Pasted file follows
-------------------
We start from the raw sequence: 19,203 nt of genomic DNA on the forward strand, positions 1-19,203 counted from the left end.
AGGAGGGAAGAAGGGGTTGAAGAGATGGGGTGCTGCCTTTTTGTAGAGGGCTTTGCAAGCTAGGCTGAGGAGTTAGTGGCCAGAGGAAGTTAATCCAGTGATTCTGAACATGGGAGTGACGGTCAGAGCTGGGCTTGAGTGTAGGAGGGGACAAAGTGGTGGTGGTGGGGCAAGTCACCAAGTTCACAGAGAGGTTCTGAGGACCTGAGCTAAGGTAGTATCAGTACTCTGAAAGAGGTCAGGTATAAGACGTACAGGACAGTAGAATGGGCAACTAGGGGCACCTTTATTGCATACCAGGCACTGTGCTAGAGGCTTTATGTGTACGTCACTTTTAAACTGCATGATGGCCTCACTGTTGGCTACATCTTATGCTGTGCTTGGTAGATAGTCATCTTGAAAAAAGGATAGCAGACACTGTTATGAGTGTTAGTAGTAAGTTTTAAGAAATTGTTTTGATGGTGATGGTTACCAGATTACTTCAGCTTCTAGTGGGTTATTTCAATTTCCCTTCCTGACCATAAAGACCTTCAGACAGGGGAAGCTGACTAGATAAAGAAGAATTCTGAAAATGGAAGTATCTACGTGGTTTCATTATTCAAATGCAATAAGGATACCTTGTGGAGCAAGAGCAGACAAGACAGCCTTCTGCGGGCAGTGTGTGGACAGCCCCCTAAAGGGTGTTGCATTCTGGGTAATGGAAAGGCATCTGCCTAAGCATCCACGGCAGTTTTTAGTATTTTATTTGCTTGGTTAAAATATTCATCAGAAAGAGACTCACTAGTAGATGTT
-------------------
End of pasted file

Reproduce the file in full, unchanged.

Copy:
We start from the raw sequence: 19,203 nt of genomic DNA on the forward strand, positions 1-19,203 counted from the left end.
AGGAGGGAAGAAGGGGTTGAAGAGATGGGGTGCTGCCTTTTTGTAGAGGGCTTTGCAAGCTAGGCTGAGGAGTTAGTGGCCAGAGGAAGTTAATCCAGTGATTCTGAACATGGGAGTGACGGTCAGAGCTGGGCTTGAGTGTAGGAGGGGACAAAGTGGTGGTGGTGGGGCAAGTCACCAAGTTCACAGAGAGGTTCTGAGGACCTGAGCTAAGGTAGTATCAGTACTCTGAAAGAGGTCAGGTATAAGACGTACAGGACAGTAGAATGGGCAACTAGGGGCACCTTTATTGCATACCAGGCACTGTGCTAGAGGCTTTATGTGTACGTCACTTTTAAACTGCATGATGGCCTCACTGTTGGCTACATCTTATGCTGTGCTTGGTAGATAGTCATCTTGAAAAAAGGATAGCAGACACTGTTATGAGTGTTAGTAGTAAGTTTTAAGAAATTGTTTTGATGGTGATGGTTACCAGATTACTTCAGCTTCTAGTGGGTTATTTCAATTTCCCTTCCTGACCATAAAGACCTTCAGACAGGGGAAGCTGACTAGATAAAGAAGAATTCTGAAAATGGAAGTATCTACGTGGTTTCATTATTCAAATGCAATAAGGATACCTTGTGGAGCAAGAGCAGACAAGACAGCCTTCTGCGGGCAGTGTGTGGACAGCCCCCTAAAGGGTGTTGCATTCTGGGTAATGGAAAGGCATCTGCCTAAGCATCCACGGCAGTTTTTAGTATTTTATTTGCTTGGTTAAAATATTCATCAGAAAGAGACTCACTAGTAGATGTT